Today it is announced that Stuart Hall has pleaded guilty. Last week Rolf Harris was arrested, yesterday Bill Roache, and soon other famous old men will be feeling Knacker’s hand on their collars to the evident delight of the press and sleb websites.
And at the weekend we learnt that Operation Yew Tree investigators have charged the Svengali of spin himself, Max Clifford, with historic offences of indecent assault against teenage girls. The country’s most famous PR consultant was quick to stand outside his front gates to protest his innocence to the cameras, and some may see it as grimly appropriate that the once feared maestro of the media – the nemesis of various “sex fiends” over the years – is now exposing himself to trial by media as well as trial by jury. Continue reading “Should there be anonymity for rape defendants?”
After the inane questions asked by Vicky Pryce’s first jury, the conviction of James McCormick of fraud by selling fake bomb detectors shows that our jury system is, after all, in robust good health.
It also shows the Avon and Somerset Police to be a great deal less gullible than, amongst others, the Royal Engineers (which publicly endorsed the detectors), the United Nations (which bought a few before realising their mistake), as well as security forces in Iraq, Kenya, Thailand, Hong Kong, Egypt and Saudi Arabia, all of whom were taken in by the McCormick’s ludicrous blarney. Continue reading “Juries, bomb detectors and homoeopaths”
It is not quite correct to call yesterday’s meeting by barristers on the Northern Circuit a strike, but it was certainly symptomatic of anger across the whole criminal legal profession.
The Ministry of Justice’s “consultation” paper on proposed changes to criminal legal aid has achieved in two weeks what for two centuries was unimaginable: the unity of criminal solicitors and barristers. Continue reading “Barristers “on strike””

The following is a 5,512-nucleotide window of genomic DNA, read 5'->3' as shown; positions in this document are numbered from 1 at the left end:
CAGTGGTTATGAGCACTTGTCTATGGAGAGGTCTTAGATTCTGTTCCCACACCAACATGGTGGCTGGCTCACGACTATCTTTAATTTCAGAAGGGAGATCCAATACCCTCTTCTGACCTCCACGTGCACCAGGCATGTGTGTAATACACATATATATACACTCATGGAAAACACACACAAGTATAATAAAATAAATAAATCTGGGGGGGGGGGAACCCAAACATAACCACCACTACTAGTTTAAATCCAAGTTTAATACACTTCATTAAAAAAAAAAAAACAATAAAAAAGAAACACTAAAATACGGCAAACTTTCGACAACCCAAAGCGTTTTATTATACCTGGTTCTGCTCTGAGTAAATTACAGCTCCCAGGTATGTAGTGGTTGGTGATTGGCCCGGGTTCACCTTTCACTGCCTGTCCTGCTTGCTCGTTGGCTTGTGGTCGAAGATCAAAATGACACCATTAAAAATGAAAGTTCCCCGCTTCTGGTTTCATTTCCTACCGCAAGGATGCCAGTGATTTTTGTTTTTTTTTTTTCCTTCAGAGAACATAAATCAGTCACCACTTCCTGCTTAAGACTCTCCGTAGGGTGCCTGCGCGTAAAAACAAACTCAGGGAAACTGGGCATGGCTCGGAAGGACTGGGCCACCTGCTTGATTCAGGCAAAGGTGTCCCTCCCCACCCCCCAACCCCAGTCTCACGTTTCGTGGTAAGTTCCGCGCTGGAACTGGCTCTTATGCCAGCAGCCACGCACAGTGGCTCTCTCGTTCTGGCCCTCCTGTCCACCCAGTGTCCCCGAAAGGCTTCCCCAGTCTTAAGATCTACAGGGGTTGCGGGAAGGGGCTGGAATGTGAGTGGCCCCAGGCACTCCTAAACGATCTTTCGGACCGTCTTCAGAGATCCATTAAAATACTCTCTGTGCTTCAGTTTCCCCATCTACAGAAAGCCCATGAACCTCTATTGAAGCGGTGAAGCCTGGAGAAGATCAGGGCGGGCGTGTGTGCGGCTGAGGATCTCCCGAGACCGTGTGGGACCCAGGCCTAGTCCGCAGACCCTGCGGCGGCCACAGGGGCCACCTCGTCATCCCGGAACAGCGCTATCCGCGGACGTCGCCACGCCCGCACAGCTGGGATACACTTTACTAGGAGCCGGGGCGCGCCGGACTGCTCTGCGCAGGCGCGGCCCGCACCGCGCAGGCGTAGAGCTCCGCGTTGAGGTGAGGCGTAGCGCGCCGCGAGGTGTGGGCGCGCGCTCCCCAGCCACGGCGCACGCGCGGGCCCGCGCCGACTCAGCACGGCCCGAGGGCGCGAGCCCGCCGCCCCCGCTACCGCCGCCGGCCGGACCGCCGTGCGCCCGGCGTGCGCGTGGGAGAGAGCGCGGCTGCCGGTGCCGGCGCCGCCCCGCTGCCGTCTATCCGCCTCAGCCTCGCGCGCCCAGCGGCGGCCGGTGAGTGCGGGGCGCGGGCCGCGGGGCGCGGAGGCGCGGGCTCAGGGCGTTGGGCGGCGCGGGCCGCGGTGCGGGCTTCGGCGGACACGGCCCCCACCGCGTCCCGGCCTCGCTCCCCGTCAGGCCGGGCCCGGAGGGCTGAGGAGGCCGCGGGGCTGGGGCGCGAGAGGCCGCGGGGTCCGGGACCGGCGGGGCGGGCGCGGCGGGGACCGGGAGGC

Plans for the introduction of the “Quality Assured Scheme for Advocates,” generally pronounced “quasar” like the incomprehensible heavenly body, are coming under sustained attack from both solicitors and barristers. In the latest broadside the highly influential Andrew Keogh, editor of Crimeline, has called for the scheme to be delayed until at the earliest 2015.
Like so many legal questions, it is not an issue that immediately sets the pulse racing for those not directly affected. But it is, in fact, something that – in combination with associated changes – threatens to destroy both branches of the legal profession as we know them. Continue reading “Growing doubts about QASA”
After writing last week about how it was ridiculous to compare the income of legal aid criminal legal aid barristers to the Prime Minister’s income (as Chris Grayling proposed), perhaps we should think about the question – how much should they be paid?
Although it is on the face of things a very boring question for almost everyone except barristers, it does matter enormously. We cannot expect to have a properly functioning justice system without adequate lawyers to prosecute and defend. Our jury system can only function if competent advocates for the prosecution and the defence are available to test the evidence for each side. And we cannot expect to recruit good judges unless there is a pool of good lawyers from which they can be selected. Continue reading “How much should criminal barristers be paid?”
The Lord Chancellor Chris Grayling has announced he is to take yet another “axe to the criminal legal aid budget”. Despite the fact that legal aid fees paid to criminal barristers have already been cut by 13.5% since 2010, and are planned to be cut further, his new idea is that no barrister should receive more from public money than the Prime Minister’s salary of £142,000.
But Mr Grayling’s assertion that the Prime Minister’s overall remuneration should be the measure of a top criminal barrister’s earnings only works in his favour if we ignore Mr Cameron’s actual earnings. Continue reading “Mr Grayling’s attack on the Criminal Bar”